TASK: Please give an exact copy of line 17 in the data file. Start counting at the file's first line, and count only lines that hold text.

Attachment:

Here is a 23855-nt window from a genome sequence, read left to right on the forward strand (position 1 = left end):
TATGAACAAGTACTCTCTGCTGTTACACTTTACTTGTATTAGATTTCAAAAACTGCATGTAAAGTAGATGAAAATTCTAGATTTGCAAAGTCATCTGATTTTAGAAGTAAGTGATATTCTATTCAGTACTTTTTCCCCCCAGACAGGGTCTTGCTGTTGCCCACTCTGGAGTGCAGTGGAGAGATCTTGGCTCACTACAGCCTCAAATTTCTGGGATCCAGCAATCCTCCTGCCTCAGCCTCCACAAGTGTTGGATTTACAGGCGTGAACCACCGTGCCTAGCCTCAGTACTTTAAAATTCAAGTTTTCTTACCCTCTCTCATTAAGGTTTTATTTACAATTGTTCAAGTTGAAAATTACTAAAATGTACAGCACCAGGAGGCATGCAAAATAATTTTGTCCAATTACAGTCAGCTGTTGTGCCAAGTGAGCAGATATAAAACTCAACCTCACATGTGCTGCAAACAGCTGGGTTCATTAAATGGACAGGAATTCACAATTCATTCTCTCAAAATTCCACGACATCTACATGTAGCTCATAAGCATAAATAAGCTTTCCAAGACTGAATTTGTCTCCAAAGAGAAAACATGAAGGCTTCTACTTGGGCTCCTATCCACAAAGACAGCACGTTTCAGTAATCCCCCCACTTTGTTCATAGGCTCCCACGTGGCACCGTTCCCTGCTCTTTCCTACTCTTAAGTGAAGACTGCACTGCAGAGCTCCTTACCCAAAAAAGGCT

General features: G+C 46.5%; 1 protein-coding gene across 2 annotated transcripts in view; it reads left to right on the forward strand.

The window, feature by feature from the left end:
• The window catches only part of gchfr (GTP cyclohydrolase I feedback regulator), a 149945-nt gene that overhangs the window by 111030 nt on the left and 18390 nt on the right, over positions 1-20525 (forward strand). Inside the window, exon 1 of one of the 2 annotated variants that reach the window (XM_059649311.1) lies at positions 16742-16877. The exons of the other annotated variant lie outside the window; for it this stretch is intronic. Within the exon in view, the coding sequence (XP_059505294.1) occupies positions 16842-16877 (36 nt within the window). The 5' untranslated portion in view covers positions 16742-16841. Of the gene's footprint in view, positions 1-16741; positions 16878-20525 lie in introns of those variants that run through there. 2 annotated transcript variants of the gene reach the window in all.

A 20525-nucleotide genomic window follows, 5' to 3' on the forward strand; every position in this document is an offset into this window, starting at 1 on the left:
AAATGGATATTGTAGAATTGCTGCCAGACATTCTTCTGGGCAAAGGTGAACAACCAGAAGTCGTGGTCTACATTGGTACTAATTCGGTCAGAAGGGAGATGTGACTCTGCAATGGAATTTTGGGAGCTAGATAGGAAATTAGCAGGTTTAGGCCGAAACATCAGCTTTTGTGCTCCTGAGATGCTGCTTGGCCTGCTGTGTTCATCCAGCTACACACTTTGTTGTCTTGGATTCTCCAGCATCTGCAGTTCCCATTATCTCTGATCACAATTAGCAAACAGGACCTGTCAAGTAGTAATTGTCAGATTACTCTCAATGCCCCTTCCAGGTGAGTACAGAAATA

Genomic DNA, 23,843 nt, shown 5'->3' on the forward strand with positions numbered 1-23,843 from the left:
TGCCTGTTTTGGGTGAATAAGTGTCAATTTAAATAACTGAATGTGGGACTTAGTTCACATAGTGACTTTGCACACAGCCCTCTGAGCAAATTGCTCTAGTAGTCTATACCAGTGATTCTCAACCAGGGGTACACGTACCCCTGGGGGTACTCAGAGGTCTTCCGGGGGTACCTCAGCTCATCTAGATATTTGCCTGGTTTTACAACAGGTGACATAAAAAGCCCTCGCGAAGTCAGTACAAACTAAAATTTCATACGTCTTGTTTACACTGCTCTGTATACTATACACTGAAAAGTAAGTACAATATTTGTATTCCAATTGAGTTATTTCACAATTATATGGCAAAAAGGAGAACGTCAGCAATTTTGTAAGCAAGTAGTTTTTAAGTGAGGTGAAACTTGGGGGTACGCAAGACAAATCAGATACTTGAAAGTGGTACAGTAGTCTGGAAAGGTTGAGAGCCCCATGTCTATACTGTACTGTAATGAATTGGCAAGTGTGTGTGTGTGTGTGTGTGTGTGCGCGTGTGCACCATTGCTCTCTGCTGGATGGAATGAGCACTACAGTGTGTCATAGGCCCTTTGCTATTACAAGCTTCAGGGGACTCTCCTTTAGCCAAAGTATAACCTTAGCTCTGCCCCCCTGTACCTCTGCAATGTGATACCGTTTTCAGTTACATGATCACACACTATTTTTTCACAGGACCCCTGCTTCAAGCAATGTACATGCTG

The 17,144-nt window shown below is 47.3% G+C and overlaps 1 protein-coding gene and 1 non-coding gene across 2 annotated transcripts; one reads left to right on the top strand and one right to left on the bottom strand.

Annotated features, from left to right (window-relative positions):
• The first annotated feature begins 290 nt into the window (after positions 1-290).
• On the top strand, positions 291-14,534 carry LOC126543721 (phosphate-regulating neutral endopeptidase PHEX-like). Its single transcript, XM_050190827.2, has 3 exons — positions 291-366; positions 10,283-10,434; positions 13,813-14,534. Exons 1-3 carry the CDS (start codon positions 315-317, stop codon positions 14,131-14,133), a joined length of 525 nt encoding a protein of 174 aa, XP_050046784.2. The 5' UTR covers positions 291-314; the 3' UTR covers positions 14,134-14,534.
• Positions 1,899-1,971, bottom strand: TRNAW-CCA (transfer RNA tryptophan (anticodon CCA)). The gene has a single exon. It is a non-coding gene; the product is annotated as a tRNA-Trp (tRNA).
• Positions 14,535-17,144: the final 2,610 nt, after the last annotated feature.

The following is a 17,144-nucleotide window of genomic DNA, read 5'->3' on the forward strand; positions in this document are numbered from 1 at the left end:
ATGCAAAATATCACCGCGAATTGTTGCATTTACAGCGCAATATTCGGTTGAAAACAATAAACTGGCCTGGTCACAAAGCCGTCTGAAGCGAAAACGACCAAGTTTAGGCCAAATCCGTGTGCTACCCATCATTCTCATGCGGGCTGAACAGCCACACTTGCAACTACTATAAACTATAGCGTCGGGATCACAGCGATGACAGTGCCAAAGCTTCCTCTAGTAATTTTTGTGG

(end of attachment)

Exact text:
ATGCAAAATATCACCGCGAATTGTTGCATTTACAGCGCAATATTCGGTTGAAAACAATAAACTGGCCTGGTCACAAAGCCGTCTGAAGCGAAAACGACCAAGTTTAGGCCAAATCCGTGTGCTACCCATCATTCTCATGCGGGCTGAACAGCCACACTTGCAACTACTATAAACTATAGCGTCGGGATCACAGCGATGACAGTGCCAAAGCTTCCTCTAGTAATTTTTGTGG